Encyclopedia of Couple and Family Therapy

2019 Edition
| Editors: Jay L. Lebow, Anthony L. Chambers, Douglas C. Breunlin

Greenberg, Leslie

  • Rhonda N. GoldmanEmail author
Reference work entry
DOI: https://doi.org/10.1007/978-3-319-49425-8_794

Name

Greenberg, Leslie

Introduction

In his academic career, Leslie Greenberg has led the development of two innovative, research-supported psychotherapy approaches – emotion-focused therapies (EFT) for individuals and couples. Both approaches have been significantly developed with both theory and research over the past 30 years. This entry will focus on Greenberg’s development of the emotion-focused couples approach.

Career

Leslie Greenberg was born and raised in Johannesburg, South Africa. He moved to Canada with his wife Brenda in 1965 and first completed a master’s in systems engineering at McMaster University in Hamilton. He went on to complete a PhD in Clinical Psychology at York University under the tutelage of Laura Rice, a former student of Carl Rogers. It was his early humanistic and experiential training that solidified his belief in the power of the therapeutic relationship characterized by empathy, genuineness, and unconditional positive regard to effect change, along with...

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References

  1. Goldman, R. N., & Greenberg, L. (2013). Working with identity and self-soothing in emotion-focused therapy for couples. Family Process, 52, 62–82.PubMedPubMedCentralCrossRefGoogle Scholar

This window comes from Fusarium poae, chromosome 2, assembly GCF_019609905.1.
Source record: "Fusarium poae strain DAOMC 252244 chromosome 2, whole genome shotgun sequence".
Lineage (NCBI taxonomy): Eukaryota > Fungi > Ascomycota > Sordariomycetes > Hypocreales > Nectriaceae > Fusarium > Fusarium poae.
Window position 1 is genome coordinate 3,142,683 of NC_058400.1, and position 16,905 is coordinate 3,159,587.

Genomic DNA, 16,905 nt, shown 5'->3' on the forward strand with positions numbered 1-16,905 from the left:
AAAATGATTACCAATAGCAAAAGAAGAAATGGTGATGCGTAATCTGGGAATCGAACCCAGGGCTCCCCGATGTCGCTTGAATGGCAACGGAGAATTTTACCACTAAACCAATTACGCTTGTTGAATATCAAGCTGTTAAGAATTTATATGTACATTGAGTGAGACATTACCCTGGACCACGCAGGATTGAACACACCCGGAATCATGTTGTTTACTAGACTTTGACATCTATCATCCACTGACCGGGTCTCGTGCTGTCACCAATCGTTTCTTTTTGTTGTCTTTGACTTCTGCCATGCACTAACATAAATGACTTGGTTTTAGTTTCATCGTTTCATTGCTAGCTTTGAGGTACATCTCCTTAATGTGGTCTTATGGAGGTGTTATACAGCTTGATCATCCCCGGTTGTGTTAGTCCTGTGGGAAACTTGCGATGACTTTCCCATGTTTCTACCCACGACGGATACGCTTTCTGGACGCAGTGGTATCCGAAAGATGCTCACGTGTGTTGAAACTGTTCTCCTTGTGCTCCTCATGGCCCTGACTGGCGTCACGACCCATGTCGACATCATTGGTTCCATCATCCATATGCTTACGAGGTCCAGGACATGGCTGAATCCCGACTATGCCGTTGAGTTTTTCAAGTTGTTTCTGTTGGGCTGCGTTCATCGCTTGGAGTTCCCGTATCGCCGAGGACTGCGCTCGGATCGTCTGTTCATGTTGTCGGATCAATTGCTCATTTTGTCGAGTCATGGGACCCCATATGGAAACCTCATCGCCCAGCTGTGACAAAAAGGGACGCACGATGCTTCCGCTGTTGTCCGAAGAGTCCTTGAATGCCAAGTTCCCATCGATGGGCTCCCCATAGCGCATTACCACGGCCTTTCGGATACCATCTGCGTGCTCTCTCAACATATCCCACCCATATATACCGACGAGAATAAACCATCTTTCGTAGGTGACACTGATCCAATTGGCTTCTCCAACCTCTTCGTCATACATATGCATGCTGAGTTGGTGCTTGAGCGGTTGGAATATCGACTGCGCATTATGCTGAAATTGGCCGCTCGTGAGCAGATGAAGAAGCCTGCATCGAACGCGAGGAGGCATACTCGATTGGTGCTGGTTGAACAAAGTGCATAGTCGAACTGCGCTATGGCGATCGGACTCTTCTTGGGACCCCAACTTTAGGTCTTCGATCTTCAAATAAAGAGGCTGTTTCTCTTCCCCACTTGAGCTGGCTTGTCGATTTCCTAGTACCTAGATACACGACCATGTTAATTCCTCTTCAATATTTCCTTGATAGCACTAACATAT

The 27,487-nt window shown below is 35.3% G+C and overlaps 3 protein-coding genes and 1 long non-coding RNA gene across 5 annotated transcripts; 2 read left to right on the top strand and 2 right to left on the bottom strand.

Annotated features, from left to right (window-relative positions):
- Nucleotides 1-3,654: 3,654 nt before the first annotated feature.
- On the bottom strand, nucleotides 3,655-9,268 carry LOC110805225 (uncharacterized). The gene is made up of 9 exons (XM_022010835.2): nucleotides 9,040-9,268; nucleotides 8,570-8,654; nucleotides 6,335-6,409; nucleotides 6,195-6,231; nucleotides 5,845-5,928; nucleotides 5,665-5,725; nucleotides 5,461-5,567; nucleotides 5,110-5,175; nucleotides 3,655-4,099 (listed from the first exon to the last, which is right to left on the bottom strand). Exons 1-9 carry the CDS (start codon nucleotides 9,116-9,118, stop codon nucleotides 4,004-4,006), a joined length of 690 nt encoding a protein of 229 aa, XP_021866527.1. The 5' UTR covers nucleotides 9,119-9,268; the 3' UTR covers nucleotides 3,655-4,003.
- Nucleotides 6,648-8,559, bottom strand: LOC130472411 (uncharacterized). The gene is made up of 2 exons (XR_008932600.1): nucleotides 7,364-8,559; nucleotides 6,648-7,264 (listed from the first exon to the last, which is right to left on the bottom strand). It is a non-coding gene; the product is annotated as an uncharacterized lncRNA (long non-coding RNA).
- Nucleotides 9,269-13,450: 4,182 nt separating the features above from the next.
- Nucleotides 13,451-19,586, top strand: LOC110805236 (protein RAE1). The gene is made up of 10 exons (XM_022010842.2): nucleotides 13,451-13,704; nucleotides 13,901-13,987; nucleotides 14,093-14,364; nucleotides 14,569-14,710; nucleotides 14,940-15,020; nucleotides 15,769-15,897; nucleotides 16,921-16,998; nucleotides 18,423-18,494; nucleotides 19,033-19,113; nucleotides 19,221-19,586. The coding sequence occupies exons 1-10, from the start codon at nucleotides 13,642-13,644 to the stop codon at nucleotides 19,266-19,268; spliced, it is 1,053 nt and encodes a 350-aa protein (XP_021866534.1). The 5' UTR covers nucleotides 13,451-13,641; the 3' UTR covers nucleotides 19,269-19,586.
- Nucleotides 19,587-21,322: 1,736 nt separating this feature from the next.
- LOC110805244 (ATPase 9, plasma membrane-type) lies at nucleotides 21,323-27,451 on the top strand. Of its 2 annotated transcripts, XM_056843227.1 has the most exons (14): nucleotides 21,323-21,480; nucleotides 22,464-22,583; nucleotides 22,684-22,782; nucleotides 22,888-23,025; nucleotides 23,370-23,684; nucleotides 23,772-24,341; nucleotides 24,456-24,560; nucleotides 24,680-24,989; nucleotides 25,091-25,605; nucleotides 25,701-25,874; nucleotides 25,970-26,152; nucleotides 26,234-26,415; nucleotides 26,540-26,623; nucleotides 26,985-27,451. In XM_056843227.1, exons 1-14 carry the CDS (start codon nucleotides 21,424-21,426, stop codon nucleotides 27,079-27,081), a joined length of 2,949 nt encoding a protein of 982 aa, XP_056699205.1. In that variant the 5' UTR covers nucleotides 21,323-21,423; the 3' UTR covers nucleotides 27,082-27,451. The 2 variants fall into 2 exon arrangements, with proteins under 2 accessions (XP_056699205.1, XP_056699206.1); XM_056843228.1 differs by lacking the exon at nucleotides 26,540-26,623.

2. Greenberg, L. S., & Johnson, S. M. (1988). Emotionally focused therapy for couples. New York: Guilford Press.Google Scholar
  3. Greenberg, L. S., & Goldman, R. (2008). Emotion-focused couples therapy: The dynamics of emotion, love and power. Washington, DC: American Psychological Association.CrossRefGoogle Scholar
  4. Greenberg, L. S., Rice, L. N., & Elliott, R. (1993). Facilitating emotional change. New York: Guilford Publishers.Google Scholar
  5. Greenberg, L. S., Warwar, S., & Malcolm, W. (2010). Emotion-focused couples therapy and the facilitation of forgiveness. Journal of Marital and Family Therapy, 36(1), 28–42.PubMedCrossRefPubMedCentralGoogle Scholar
  6. McKinnon, J. M., & Greenberg, L. S. (2013). Revealing underlying vulnerable emotion in couple therapy: Impact on session and final outcome. Journal of Family Therapy, 35, 303–319.CrossRefGoogle Scholar
  7. Woldarsky Meneses, C., & Greenberg, L. S. (2014). Interpersonal forgiveness in emotion-focused couples’ therapy: Relating process to outcome. Journal of Marital and Family Therapy, 40(1), 49–67.PubMedCrossRefPubMedCentralGoogle Scholar

Copyright information

© Springer Nature Switzerland AG 2019

Authors and Affiliations

  1. 1.Illinois School of Professional Psychology, Argosy UniversityChicagoUSA

Section editors and affiliations

  • Kelley Quirk
    • 1
  • Adam Fisher
    • 2
  1. 1.Human Development and Family StudiesColorado State UniversityFort CollinsUSA
  2. 2.The Family Institute at Northwestern UniversityEvanstonUSA